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Protea (South African Sugarbush or Featherbush)

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Sugarbushes or Featherbushes from the greater Cape Province of South Africa. The grow as very ornamental medium sized to tall shrubs or low trees and have most decorative, quite large flowers above leathery leaves. All are frost resistant enough to be grown in a protected spot in any humus rich, well drained soil in the open garden down to in USDA Climate Zone 9 (lowest winter temperatures of -7°C/ 20°F). In parts of Central Europe with lower average winter temperatures, all Protea species are good pot or container plants for an unheated wintergarden or greenhouse and will withstand a few degrees of temporary freezing without any major leaf burn. Expected flowering time is given for the northern hemisphere (e.g. Central Europe and North America).

For detailed information on sowing and cultivation of sugarbushes please refer to this page: Sowing and Cultivation for Proteaceae from South Africa.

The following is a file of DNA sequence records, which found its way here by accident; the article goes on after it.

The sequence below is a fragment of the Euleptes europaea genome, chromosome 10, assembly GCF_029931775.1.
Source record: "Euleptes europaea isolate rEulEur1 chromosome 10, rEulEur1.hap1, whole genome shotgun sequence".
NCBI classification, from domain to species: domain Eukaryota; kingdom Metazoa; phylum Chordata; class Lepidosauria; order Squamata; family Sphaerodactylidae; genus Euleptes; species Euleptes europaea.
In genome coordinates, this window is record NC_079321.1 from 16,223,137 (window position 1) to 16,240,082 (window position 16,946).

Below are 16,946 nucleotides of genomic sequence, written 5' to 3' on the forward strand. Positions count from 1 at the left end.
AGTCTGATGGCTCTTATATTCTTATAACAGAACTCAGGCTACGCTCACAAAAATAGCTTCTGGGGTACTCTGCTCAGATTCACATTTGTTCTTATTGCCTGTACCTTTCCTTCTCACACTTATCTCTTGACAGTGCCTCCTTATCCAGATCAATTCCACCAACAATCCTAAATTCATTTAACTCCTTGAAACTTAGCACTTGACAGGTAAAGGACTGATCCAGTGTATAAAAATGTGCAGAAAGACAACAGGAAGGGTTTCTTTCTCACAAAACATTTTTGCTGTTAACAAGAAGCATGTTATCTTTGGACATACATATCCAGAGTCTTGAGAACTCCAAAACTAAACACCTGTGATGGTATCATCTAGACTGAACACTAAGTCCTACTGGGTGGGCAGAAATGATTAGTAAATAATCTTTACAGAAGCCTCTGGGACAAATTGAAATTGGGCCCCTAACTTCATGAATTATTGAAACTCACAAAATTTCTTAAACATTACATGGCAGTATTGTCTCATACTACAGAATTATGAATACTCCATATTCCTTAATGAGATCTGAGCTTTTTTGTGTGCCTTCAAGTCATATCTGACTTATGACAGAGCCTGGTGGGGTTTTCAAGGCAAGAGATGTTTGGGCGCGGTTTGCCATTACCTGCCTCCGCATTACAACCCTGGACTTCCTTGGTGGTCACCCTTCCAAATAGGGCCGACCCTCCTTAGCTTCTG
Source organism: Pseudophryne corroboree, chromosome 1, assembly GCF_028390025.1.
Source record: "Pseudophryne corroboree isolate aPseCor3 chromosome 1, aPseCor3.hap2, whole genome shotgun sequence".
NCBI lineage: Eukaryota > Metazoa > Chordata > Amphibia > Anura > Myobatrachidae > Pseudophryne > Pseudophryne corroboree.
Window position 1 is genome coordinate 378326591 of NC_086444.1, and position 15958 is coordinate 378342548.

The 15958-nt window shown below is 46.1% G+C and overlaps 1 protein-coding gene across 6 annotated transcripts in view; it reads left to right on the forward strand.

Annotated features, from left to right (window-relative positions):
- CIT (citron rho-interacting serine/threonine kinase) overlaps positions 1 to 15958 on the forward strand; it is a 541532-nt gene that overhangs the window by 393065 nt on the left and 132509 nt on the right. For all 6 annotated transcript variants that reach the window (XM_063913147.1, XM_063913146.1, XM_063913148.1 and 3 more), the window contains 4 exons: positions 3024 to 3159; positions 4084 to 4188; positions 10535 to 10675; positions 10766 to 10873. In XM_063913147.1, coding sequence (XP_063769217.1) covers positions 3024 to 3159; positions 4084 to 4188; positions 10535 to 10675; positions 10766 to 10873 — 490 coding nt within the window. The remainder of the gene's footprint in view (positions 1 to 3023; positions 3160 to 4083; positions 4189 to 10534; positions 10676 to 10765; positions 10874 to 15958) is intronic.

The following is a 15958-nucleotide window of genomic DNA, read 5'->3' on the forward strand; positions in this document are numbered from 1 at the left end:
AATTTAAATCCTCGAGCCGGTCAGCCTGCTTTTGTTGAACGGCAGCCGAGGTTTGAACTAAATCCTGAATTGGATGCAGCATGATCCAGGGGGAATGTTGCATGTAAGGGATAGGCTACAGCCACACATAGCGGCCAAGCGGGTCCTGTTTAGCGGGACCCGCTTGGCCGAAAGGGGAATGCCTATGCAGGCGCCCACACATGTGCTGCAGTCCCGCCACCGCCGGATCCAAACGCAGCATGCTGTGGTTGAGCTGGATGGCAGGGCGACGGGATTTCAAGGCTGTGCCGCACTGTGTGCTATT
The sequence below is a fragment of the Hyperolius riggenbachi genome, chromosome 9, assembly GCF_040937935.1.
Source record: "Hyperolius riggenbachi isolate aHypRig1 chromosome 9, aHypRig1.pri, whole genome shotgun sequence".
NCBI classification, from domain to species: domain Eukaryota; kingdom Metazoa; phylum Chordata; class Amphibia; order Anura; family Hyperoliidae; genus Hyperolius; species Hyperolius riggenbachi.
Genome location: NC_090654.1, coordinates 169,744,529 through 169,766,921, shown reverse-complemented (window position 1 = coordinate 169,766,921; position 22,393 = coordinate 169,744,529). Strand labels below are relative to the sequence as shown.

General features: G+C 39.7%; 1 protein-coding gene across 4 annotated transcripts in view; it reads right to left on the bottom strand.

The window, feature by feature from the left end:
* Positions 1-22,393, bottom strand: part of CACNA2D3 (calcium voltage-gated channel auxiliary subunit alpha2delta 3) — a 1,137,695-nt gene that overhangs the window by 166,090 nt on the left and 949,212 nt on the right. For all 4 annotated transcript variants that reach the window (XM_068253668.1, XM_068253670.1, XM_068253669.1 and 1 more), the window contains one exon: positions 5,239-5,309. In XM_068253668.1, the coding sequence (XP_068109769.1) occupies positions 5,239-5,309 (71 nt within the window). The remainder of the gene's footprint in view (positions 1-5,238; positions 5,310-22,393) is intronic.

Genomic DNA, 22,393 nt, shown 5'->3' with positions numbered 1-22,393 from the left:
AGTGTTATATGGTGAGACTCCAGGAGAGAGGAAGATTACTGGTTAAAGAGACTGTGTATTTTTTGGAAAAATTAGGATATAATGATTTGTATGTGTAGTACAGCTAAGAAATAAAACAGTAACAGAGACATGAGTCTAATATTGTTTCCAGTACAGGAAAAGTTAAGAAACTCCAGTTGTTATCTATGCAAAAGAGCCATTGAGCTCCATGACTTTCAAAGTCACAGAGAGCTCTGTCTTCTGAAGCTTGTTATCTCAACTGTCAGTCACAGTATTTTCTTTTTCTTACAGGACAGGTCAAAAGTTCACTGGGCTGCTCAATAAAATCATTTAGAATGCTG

All are USDA Climate Zone 9.
10 seeds per package.
Articles
Protea roupelliae

Protea roupelliae

2 (4)m, erect growing shrub with highly decorative silver green, leathery leaves and scarlet red flower bracts, inside contrasting black. Native to NW province, and Mpumalanga. VIII-XI.

Protea scolymocephala

Protea scolymocephala

100 (150)cm, small erect growing shrub with narrow, long intense green leaves and completely unfolding, cream white to lemon white flower heads. Becoming increasingly rare in sandy flats at up to 500m in Gifberg to Cape Peninsula (Kleimond to Hawston). XII-V.

Protea subvestita

Protea subvestita

2 (5)m, elliptical leaves, creamy white-pink to deep carmine flowers. Native to Fynbos areas above 2.000m from Free State, Lesotho, Eastern Cape to Klein Swartberg. IX-V.

Protea susannae

Protea susannae

2 (3)m, crushed leaves have a slight sulphurous odor, attractive oblong brownish-pink flowers. From sandy alkaline to neutral soils at 200m in the Elim, Bredasdorp and Riversdale Flats area. III-IX.

Protea welwitschii

Protea welwitschii

150cm, a small shrub with numerous stems arising from the rootstock. It is native to the Northern Province, Zimbabwe to Mozambique and Uganda. It bears numerous flower heads with creamy white bracts which open to form a saucer. A very decorative, but not easy. For any humus-rich, extremely well drained soil in full sun throughout the year. In winter reduce watering to a minimum and keep plants always very well aerated and at a minimum of some 10°C. IV-VII.